JEB BUSH (R), PRESIDENTIAL CANDIDATE: The next president needs to restore these relationships to create peace and security. And I know how to do this. I know how to do this because yes, I am a Bush. I happened to see two really good presidents develop relationships with other candidates.


BLACKWELL: Now, the first debate, Lisa, he said "In Florida, they call me Jeb." Now he's saying "I am a Bush. And there were two great Bush presidencies." Change in strategy here -- is this going to hurt him in the general?

BOOTHE: I don't think it's necessarily going to hurt him in the general. But I think you're right to point out we have seen this little bit of a shift. He's a lot more supportive of his brother during the CNN debate than he was previously, you know, with the Megyn Kelly question originally and then also in the Fox News debate.

I think he should embrace his brother but, you know, back to the Republican debate, I think candidates talked about the issues that are important in this country. And look, quite frankly, if Democrats actually cared about women's health care they would actually want to reallocate that $500 million a year that we spend on Planned Parenthood and put it towards these comprehensive community health centers that provide women's care like mammograms that quite frankly Planned Parenthood does not.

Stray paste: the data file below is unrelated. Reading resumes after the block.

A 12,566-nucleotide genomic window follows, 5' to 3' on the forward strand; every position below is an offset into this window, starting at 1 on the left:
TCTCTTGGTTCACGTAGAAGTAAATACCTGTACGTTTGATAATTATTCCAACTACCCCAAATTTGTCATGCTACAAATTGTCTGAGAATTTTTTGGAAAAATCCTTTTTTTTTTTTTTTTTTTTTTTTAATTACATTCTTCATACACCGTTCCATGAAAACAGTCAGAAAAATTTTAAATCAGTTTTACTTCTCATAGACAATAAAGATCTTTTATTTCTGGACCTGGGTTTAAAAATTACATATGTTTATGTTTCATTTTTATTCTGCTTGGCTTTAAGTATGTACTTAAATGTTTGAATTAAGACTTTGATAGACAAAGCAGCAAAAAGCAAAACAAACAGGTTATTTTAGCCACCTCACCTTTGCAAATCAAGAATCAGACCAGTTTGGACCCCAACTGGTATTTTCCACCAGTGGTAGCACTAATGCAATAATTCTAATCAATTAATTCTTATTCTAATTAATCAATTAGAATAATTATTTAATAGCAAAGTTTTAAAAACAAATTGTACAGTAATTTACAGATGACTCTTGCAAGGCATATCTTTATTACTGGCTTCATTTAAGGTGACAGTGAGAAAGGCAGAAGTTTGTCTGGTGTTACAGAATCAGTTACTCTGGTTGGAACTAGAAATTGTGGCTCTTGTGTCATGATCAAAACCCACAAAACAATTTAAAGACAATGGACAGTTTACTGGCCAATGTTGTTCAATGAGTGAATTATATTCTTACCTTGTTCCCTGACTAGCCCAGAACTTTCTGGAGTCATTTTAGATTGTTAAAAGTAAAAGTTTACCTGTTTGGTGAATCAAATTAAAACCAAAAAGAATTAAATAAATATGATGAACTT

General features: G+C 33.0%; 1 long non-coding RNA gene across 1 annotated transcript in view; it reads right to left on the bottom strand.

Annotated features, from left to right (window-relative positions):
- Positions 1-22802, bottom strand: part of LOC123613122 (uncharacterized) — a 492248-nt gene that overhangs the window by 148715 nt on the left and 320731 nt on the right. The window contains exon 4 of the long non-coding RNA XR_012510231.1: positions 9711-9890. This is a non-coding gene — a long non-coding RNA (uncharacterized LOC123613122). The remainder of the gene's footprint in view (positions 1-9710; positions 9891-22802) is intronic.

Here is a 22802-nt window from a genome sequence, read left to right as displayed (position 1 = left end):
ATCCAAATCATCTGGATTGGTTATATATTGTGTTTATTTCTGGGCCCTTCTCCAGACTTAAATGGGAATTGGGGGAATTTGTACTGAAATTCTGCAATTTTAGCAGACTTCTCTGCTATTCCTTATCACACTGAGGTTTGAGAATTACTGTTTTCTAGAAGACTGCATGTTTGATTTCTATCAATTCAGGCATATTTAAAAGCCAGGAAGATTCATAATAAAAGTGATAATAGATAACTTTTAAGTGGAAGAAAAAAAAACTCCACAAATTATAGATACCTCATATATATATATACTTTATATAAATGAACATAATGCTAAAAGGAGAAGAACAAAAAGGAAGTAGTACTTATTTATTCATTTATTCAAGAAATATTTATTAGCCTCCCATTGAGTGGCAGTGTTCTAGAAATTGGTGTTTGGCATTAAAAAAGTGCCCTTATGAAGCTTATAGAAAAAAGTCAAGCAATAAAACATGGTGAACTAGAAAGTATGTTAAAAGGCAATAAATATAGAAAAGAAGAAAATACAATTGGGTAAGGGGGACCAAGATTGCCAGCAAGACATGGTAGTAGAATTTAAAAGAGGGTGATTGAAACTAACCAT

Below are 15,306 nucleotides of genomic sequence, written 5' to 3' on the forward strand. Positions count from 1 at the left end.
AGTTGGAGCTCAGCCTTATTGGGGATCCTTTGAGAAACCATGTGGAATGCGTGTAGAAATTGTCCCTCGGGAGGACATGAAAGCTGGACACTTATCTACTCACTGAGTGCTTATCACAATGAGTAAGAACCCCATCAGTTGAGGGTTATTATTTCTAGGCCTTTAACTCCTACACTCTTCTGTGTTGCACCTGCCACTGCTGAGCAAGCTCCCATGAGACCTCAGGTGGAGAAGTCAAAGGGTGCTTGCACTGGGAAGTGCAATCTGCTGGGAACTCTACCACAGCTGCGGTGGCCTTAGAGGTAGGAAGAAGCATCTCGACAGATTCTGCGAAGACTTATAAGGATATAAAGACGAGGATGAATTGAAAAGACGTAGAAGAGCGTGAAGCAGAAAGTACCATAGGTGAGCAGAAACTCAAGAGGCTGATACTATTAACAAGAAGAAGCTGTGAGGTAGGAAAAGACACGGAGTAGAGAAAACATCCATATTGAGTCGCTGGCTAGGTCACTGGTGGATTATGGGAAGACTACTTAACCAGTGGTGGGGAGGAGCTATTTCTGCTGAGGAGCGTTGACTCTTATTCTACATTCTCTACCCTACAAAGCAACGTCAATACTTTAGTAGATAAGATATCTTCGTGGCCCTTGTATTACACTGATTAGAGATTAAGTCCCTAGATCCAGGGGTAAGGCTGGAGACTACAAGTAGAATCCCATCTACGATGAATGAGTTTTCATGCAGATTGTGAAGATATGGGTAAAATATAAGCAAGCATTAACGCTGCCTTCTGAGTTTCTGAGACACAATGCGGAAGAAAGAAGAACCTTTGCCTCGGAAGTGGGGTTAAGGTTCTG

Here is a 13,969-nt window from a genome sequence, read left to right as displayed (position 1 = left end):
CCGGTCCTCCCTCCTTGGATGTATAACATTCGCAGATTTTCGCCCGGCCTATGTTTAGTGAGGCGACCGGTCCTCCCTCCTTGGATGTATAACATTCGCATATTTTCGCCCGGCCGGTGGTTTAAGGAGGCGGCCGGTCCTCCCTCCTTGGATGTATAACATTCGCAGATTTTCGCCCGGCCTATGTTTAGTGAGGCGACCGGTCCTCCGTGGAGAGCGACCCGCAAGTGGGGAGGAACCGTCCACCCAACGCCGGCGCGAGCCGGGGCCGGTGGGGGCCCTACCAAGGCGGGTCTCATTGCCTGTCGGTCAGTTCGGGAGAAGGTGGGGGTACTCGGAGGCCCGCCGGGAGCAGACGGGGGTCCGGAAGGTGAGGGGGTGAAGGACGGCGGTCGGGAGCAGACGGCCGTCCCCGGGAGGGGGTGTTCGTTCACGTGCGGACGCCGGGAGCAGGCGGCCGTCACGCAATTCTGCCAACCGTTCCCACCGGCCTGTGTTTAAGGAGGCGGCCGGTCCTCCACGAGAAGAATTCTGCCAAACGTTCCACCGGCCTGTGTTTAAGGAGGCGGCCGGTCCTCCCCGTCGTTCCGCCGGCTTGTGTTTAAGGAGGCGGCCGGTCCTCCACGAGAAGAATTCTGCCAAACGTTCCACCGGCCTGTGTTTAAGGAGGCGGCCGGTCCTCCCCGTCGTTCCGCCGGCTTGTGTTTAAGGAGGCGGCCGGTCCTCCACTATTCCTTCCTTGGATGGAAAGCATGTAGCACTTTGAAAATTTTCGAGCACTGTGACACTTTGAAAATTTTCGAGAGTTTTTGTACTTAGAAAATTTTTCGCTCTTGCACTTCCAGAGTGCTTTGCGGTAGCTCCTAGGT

The reality is Planned Parenthood is one of the nation's top -- no it's not. There are over 13,000 of these community health centers that provide comprehensive health care to women. There are only 665 Planned Parenthood across the country that provide any similar kind of care.

Look, we've spent $500 million annually on Planned Parenthood when they have an excess of $1 billion right. In 2014 they netted $90 million. They don't need that $500 million especially considering that fact they're facing a federal criminal investigation and 11 different state investigations.

BLACKWELL: Lisa, we've got to wrap it. I've got to give Maria 20 seconds.

CARDONA: Thank you. I hope Republicans continue their obsession with Planned Parenthood and with taking away health care to millions and millions of women and middle class families across the country. I hope they continue their obsession with bashing immigrants.